Depicting an Old Testament hero saving his people from a marauding tribe, it’s fitting that this astonishing 400-year-old tapestry has itself been saved from falling into ruin.
The artwork, measuring 27ft 10in by 18ft 10in, is the 12th of 13 pieces to be restored in a project that began all the way back in 2001.
The tapestries are among the oldest surviving in Britain and have hung at Hardwick Hall, in Derbyshire, since 1592.
The artwork, measuring 27ft 10in by 18ft 10in, is the 12th of 13 pieces to be restored in a project that began all the way back in 2001
The formidable Countess of Shrewsbury – better known as Bess of Hardwick – bought the embroideries for the sum of £326, equivalent to around £128,000
The tapestries are among the oldest surviving in Britain and have hung at Hardwick Hall, in Derbyshire, since 1592
The 12th piece of ‘Gideon Attacking the Midianites’ is set to be returned home after conservationists in Belgium and Britain spent two years restoring it as part of the National Trust’s longest ever textile conservation project. The final artwork will not be complete until October 2023.
Placed side by side, the tapestries will be nearly as long as four double decker buses.
Denise Edwards, general manager at Hardwick Hall, said the project was ‘particularly special’ for her team, adding: ‘This is an extremely important set of tapestries – the largest surviving set in the UK. They are absolutely vast in scale – 230ft in length – making this one of the most ambitious tapestry sets of the period.’
The tapestries tell the story of Gideon, who leads an army to save his people from the Midianites, nomads from the Arabian desert.
They were woven in the Flemish region of Oudenaarde for Sir Christopher Hatton, a Tudor-period judge whose coat of arms and initials are stitched into the borders.
When Sir Christopher died in 1591 his nephew, Sir William Newport, sold the Gideon tapestries to pay off his uncle’s debts.
The formidable Countess of Shrewsbury – better known as Bess of Hardwick – bought the embroideries for the sum of £326, equivalent to around £128,000.
She had her own coat of arms stitched and painted over Sir Christopher’s and hung them in Hardwick Hall’s Long Gallery.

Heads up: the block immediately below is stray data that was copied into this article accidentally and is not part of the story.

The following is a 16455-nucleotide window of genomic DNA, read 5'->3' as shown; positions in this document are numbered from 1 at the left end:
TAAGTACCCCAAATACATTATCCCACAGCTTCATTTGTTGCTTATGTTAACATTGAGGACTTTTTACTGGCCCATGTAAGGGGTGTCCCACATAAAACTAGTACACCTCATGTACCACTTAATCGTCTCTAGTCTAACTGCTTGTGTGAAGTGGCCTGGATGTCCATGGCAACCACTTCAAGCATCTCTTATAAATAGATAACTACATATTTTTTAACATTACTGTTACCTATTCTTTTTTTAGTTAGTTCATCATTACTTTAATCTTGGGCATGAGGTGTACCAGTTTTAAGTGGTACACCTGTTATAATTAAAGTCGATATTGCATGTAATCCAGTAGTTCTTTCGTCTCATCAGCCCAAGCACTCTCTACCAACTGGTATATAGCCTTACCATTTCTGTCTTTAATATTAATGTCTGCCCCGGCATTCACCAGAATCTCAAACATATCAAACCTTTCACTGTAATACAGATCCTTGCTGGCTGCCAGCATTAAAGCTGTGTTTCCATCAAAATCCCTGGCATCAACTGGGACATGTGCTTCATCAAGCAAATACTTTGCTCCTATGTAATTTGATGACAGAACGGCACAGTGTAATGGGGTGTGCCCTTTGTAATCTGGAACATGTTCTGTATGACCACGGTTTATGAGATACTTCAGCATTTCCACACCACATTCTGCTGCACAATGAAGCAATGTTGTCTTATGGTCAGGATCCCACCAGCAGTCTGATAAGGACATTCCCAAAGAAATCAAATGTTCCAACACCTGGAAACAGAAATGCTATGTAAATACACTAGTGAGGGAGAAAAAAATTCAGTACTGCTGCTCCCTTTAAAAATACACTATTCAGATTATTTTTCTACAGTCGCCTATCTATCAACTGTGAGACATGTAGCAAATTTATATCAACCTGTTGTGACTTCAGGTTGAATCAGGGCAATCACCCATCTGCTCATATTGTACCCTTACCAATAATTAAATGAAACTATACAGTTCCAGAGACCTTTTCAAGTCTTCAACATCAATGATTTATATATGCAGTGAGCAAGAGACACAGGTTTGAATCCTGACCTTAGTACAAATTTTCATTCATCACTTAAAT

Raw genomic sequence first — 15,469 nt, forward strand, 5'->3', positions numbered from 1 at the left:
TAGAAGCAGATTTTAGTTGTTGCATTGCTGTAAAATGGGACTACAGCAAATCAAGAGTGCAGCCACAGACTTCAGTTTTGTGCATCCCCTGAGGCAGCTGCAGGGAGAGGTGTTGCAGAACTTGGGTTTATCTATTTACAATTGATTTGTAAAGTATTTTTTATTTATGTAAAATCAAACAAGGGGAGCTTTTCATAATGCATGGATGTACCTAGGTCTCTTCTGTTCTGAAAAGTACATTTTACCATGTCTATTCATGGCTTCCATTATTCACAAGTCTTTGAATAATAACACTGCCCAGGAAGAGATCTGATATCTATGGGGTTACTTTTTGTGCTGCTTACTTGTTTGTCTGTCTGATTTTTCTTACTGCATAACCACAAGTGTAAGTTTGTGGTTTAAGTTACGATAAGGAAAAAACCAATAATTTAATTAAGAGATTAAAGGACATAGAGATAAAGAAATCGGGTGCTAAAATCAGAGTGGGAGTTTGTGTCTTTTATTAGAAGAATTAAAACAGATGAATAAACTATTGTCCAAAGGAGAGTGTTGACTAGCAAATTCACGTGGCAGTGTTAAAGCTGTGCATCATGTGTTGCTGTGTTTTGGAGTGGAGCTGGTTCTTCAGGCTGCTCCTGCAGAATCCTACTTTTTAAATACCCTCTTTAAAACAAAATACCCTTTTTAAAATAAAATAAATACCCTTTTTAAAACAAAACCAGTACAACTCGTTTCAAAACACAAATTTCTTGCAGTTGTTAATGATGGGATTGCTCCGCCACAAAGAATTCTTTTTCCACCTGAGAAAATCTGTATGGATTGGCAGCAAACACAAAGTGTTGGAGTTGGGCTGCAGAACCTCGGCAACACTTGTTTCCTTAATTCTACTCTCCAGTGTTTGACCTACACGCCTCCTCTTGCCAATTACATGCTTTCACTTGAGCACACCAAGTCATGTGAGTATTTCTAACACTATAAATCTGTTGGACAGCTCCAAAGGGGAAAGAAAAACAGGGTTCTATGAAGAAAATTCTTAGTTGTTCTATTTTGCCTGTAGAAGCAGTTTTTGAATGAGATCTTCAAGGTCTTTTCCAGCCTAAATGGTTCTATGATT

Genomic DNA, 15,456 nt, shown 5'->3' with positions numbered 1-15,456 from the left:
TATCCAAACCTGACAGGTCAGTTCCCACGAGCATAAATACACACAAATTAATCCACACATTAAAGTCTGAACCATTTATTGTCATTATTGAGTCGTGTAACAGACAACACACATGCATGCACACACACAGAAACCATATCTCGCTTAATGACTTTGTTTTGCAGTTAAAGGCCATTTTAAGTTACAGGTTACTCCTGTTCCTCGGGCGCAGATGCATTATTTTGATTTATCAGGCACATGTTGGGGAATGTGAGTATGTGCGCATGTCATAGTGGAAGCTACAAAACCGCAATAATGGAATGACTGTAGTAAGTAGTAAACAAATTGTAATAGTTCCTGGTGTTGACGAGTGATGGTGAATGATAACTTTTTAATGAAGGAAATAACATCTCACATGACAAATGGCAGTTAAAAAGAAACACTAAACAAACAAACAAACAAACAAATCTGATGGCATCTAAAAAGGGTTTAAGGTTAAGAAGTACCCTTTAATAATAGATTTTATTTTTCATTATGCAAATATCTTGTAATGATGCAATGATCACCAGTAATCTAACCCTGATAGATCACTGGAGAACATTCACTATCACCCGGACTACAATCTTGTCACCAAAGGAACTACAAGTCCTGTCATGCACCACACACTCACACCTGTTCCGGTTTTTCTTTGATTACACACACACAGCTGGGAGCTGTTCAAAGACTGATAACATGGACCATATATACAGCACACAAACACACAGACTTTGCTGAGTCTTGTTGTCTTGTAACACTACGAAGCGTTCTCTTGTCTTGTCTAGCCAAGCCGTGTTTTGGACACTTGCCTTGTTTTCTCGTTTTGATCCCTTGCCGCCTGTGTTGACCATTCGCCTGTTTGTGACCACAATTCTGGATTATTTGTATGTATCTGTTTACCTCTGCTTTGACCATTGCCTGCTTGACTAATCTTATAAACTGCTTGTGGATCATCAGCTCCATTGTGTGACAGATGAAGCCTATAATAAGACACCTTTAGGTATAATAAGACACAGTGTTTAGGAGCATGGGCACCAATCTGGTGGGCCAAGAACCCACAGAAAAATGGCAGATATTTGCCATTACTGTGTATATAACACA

Conserving tapestries is a slow and careful process which can take up to three years per panel.
Specialists in Belgium used a wet-washing process to remove centuries of soot and dust, without damaging details
Conservators from the National Trust removing the lower border prior to conservation work
Before and after photos showing repairs to damage. The tapestry, part of the largest surviving set in the UK which has hung in the Long Gallery
Specialists in Belgium used a wet-washing process to remove centuries of soot and dust, without damaging details. Once back in the conservation studio in Norfolk, the team began the painstaking task of stitching each section by hand.
Elena Williams, senior collections officer at Hardwick Hall, said: ‘Each of the tapestries in this set has presented its own challenges. One challenge in this latest tapestry was the large number of patches, apparently cut from other tapestries, and used in historic repairs.’
The final tapestry in the set will cost £287,169 to restore, paid for by a private donor.
News of the successful restoration comes days after Tim Parker resigned as boss of the National Trust amid mounting anger at his ‘woke agenda’.
Critics accused him of spending members’ money on blacklisting properties over their alleged links to colonialism and slavery.
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